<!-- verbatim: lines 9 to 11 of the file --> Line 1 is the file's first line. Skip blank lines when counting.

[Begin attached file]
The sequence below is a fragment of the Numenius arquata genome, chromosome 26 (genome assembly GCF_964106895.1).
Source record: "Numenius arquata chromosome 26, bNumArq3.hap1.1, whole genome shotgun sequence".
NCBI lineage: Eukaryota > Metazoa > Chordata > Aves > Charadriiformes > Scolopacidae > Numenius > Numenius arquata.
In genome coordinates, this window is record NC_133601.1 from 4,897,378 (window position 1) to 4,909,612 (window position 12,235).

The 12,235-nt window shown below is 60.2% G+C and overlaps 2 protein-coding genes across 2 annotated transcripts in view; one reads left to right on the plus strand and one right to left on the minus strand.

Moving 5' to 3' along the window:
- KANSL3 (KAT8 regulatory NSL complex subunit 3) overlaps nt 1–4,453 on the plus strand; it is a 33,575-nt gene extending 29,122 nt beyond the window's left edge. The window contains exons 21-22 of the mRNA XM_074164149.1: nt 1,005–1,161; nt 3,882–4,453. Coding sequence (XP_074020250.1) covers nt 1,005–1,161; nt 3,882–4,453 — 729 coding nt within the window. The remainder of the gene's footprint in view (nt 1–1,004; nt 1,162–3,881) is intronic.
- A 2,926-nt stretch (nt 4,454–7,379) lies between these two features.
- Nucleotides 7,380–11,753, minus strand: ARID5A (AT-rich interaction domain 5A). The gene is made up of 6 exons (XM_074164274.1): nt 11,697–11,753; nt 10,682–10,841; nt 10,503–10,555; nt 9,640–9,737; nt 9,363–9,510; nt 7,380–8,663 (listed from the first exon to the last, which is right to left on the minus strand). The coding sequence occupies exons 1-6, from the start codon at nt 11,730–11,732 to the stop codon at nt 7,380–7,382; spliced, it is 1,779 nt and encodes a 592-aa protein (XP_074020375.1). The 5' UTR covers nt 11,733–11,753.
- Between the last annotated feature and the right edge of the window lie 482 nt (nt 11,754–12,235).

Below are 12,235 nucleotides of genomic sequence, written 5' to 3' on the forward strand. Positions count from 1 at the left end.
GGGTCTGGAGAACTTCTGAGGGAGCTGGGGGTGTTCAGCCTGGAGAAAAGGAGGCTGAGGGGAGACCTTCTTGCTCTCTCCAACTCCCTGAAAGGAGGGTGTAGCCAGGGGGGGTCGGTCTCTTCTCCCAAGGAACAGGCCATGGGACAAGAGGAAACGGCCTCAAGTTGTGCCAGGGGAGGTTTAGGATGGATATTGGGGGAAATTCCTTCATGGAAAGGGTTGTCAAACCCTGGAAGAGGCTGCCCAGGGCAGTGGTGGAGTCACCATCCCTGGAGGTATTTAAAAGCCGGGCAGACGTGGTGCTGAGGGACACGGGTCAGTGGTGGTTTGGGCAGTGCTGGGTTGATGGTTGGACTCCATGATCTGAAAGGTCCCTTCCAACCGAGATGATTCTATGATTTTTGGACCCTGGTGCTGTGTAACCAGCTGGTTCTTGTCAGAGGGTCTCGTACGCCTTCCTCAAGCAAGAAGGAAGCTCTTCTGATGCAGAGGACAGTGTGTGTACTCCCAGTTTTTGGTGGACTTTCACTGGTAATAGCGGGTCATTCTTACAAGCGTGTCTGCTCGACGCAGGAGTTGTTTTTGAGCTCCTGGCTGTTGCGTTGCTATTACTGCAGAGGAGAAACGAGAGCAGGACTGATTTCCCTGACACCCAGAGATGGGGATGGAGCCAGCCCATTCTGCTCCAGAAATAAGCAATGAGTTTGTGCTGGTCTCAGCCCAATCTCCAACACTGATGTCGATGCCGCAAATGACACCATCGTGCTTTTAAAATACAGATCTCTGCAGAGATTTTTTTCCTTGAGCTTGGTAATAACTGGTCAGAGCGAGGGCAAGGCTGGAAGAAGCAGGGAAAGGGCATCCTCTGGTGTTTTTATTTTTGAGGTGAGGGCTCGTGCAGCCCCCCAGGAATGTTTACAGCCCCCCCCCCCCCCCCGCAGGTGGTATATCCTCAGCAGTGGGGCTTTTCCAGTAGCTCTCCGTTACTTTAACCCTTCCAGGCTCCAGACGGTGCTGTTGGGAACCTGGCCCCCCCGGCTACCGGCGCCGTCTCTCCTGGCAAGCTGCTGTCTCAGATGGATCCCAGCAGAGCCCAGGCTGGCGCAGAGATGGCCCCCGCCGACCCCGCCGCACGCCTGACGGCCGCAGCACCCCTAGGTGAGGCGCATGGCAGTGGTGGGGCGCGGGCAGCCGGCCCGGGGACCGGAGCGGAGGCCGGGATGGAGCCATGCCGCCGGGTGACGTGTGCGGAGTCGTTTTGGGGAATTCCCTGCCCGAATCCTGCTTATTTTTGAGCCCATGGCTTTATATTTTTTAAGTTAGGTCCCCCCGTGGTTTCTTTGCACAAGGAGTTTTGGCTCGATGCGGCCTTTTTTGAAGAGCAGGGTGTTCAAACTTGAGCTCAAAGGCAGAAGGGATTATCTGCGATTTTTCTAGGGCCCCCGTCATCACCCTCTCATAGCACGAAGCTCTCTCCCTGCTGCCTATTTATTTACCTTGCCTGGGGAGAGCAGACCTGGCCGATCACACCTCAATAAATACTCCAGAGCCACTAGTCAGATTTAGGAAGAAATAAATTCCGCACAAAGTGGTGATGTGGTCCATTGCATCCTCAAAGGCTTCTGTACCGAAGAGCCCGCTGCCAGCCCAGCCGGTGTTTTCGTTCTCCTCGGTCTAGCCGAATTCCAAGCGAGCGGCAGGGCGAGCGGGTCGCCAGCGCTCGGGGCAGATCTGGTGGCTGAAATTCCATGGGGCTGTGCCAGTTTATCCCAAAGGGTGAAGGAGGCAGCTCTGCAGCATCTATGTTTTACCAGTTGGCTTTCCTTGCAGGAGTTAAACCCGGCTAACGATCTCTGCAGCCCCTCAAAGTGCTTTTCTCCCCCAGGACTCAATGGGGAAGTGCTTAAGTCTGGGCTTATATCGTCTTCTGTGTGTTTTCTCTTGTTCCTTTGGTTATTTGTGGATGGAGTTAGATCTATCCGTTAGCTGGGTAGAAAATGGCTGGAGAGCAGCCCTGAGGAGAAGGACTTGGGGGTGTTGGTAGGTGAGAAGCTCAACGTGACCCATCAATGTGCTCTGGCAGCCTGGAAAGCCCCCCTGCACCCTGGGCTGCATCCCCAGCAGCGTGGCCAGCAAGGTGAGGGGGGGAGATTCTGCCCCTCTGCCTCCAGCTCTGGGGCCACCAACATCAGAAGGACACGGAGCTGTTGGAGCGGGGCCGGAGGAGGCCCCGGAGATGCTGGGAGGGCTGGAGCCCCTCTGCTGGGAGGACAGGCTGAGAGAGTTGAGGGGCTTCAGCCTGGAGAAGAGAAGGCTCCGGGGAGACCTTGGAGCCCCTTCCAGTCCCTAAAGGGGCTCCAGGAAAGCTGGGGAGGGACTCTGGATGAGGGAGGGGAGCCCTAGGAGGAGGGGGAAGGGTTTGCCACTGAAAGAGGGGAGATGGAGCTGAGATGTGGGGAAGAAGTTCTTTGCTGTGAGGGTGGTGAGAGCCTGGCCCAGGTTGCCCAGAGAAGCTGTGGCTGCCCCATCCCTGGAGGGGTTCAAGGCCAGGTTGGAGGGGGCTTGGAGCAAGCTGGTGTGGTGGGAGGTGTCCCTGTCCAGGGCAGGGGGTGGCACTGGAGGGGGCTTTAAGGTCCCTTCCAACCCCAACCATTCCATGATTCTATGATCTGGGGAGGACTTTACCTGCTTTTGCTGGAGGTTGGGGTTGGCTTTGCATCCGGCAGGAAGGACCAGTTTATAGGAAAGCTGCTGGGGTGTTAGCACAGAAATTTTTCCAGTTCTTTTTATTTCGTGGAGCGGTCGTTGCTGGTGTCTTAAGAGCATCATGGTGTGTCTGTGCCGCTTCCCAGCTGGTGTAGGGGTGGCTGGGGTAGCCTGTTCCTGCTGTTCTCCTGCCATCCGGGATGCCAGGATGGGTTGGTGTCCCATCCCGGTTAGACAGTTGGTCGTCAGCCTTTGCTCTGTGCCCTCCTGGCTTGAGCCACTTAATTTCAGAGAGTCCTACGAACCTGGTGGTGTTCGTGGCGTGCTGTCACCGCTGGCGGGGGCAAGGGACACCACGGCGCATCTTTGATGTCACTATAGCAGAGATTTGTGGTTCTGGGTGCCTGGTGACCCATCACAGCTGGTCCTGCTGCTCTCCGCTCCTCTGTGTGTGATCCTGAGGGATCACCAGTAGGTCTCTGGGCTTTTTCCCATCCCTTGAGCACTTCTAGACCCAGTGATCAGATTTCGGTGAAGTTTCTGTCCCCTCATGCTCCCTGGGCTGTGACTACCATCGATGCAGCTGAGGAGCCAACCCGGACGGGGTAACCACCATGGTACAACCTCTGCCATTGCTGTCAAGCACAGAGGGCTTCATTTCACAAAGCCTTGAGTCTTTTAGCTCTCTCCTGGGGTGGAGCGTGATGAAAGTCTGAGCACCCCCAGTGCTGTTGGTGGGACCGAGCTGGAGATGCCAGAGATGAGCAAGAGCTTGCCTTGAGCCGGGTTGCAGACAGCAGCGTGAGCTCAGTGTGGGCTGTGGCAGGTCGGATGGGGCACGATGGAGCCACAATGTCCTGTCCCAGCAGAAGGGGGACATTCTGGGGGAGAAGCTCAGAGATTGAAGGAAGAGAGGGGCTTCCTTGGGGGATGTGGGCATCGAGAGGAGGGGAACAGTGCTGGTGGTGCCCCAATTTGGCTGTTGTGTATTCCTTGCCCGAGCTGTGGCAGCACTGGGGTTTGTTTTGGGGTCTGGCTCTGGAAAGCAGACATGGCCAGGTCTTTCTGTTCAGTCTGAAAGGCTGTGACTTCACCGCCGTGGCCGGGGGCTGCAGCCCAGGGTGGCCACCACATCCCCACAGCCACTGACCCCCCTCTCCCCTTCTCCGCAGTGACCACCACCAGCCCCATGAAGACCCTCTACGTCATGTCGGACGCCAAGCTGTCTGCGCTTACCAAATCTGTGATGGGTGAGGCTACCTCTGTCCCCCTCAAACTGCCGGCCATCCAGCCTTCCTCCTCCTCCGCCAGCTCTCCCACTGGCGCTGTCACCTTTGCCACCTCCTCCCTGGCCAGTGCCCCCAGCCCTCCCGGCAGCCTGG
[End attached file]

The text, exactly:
- Nucleotides 7,380–11,753, minus strand: ARID5A (AT-rich interaction domain 5A). The gene is made up of 6 exons (XM_074164274.1): nt 11,697–11,753; nt 10,682–10,841; nt 10,503–10,555; nt 9,640–9,737; nt 9,363–9,510; nt 7,380–8,663 (listed from the first exon to the last, which is right to left on the minus strand). The coding sequence occupies exons 1-6, from the start codon at nt 11,730–11,732 to the stop codon at nt 7,380–7,382; spliced, it is 1,779 nt and encodes a 592-aa protein (XP_074020375.1). The 5' UTR covers nt 11,733–11,753.
- Between the last annotated feature and the right edge of the window lie 482 nt (nt 11,754–12,235).

Below are 12,235 nucleotides of genomic sequence, written 5' to 3' on the forward strand. Positions count from 1 at the left end.